Tag Archives: fate

Be Bendy

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Perhaps nothing was ever “meant to be.” There was just life, and right now, and doing your best. Being a bit “bendy.”

― Liane Moriarty, The Husband’s Secret

For One-Liner Wednesday 

I was going to skip posting today, but then I read some answers to this prompt and thought, hey, I can write just one line!  But apparently I have to write more than one, in order to write just one.  Good thing the rules are bendy.

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Lost Soul

Stonehenge Summer Solstice 2010 - Druid Ceremony
Stonehenge Summer Solstice 2010 – Druid Ceremony (Photo credit: vintagedept)

It is the first day of November and so, today, someone will die.

Before the sun sets, one of us must depart this earth. Thus fate decrees. What was done cannot now be undone. Do not weep for one lost soul. Celebrate tomorrow, and joyous rebirth.

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Trifextra Challenge:

In The Scorpio Races,

author Maggie Stiefvater writes,

 “It is the first day of November and so, today, someone will
die.”  Give us the next thirty-three words of this story, as you imagine it.
Take it wherever you like, but make it original and make it 33 words
exactly.

trifecta button

So… Can you Connect the Dots?

Daily Prompt: Open your nearest book to page 82. Take the third full sentence on the page, and work it into a post somehow.

So…

Here is the book that is on the top of my pile of real (as opposed to electronic) books  to read.  It was definitely “nearest” as I was able to take a weird angle picture of it on my I-Phone from where I was sitting, and then still without getting up I reached for it and picked it up and opened it to page 82.  So far this prompt is going extremely well for me.  (By the way, why have I not read this book yet?  It’s The Red House, by Mark Haddon, author of The Curious Incident of the Dog in the Night-Time.  It looks really GOOD.)

It’s hard cover, red with a black binding and has a lovely crisp new dust jacket full of excellent information which I should have referred to for that last prompt about the writing of dust jackets, but too late for that now.  Time to zoom in to the top of page eighty-two and discover what fate has in store for me today.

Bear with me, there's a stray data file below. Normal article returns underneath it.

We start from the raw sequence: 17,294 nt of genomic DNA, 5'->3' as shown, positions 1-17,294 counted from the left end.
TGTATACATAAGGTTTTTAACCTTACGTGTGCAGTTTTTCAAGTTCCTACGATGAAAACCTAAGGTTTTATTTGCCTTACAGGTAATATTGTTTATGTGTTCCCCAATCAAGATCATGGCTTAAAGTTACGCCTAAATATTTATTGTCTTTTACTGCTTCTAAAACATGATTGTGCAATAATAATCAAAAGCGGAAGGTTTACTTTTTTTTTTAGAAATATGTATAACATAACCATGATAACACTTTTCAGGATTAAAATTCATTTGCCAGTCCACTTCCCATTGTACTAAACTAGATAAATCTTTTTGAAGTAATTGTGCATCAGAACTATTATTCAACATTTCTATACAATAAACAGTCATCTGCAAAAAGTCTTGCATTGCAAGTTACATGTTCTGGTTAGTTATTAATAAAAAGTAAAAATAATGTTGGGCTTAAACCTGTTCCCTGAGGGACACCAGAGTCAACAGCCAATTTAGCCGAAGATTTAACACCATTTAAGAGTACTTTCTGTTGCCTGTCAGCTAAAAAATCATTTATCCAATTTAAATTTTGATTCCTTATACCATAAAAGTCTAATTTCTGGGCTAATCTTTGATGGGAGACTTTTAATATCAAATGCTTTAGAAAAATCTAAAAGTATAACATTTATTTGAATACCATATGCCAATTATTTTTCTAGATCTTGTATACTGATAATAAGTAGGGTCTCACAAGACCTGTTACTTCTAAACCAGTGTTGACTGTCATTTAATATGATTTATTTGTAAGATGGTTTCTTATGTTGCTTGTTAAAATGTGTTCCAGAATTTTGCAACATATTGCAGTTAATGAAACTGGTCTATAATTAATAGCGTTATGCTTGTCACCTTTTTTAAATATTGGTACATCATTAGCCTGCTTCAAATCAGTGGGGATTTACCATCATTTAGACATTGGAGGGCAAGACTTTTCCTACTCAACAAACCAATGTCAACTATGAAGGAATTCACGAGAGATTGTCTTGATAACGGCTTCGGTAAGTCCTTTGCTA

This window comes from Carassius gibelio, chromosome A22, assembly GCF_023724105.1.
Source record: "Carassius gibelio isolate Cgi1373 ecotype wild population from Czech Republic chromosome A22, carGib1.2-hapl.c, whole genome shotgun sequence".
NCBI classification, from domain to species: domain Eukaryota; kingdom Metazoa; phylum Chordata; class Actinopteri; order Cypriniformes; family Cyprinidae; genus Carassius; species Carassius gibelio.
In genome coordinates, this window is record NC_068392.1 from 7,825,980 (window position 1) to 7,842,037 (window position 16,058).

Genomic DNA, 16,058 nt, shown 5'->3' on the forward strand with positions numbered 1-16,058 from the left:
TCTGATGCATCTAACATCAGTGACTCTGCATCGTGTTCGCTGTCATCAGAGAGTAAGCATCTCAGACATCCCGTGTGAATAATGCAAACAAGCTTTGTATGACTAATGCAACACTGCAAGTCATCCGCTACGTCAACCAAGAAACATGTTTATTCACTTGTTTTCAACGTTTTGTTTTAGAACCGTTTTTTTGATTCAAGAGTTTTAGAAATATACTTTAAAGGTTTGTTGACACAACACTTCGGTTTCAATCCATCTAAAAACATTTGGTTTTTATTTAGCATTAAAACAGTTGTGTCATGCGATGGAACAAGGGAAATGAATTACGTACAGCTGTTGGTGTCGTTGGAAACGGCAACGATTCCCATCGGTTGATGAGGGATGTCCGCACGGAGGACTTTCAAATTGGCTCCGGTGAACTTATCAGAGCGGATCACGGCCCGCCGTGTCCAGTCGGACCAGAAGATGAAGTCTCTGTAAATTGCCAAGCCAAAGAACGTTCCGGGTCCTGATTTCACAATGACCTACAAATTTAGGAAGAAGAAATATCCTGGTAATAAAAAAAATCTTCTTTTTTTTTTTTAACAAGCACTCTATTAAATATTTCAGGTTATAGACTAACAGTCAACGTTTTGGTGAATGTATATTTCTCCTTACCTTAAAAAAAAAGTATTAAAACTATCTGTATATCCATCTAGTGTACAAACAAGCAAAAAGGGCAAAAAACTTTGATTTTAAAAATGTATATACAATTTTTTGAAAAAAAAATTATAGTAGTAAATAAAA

I am in love with that first sentence.  Stuck on the dashboard there was a toy camel with rubber legs which wobbled when the car went round corners.  Who could not write an entire essay with that sentence for inspiration?  The second one is equally amazing.  There was a diamante cat collar in the footwell.  How easy would it be to write a page or two about the glittery ornamentation of sequins and rhinestones?  Because if the collar belongs to a cat I don’t think they’d be actual diamonds.  Although I could be wrong – some people are just that enamoured of their cats.  And I’m not sure what a footwell is, but it doesn’t sound too complicated.

Moving right along in chronological order, the third sentence is next.  It is rather short.  One word short in fact.  So…  Come on.  Seriously?  That’s my sentence?  Is it even a real full sentence?  It starts with a capital and ends with a period (or three) and the next word is also capitalized, so it must be sentence number four.  The woman lit a cigarette. 

Are you running away from home?   Well, no, but I am a little disappointed.  However, when I further peruse the page and see all that greek coming up I can’t help but feel I have also dodged a bullet.  At least I know what the word “so” means.  Here are some sentences to illustrate.

1.  I am so sorry.

2.  Do it like so.

3.  And so it was.

4.  It has always been so.

5.  So how much do you think this duplicate opticians license which was printed with the old picture on it and sent out before they received the new picture would be worth on the black market?  Nothing?  Oh.  So I just thought I’d ask.

6.  So what?

7.  Is not – is SO!

8.  Not so fast!

9.  He’s just a stupid so and so.

10.  I am so done with this.  So long for now.

So what does all this have to do with connecting dots?  I so do not have a clue.  Unless So… becomes So___ but then it would look more like filling in the blanks.  I’m going to read the book now, so I can let you know if it contains any more one word sentences.  I am so sure you’re holding your breath waiting for that.  So…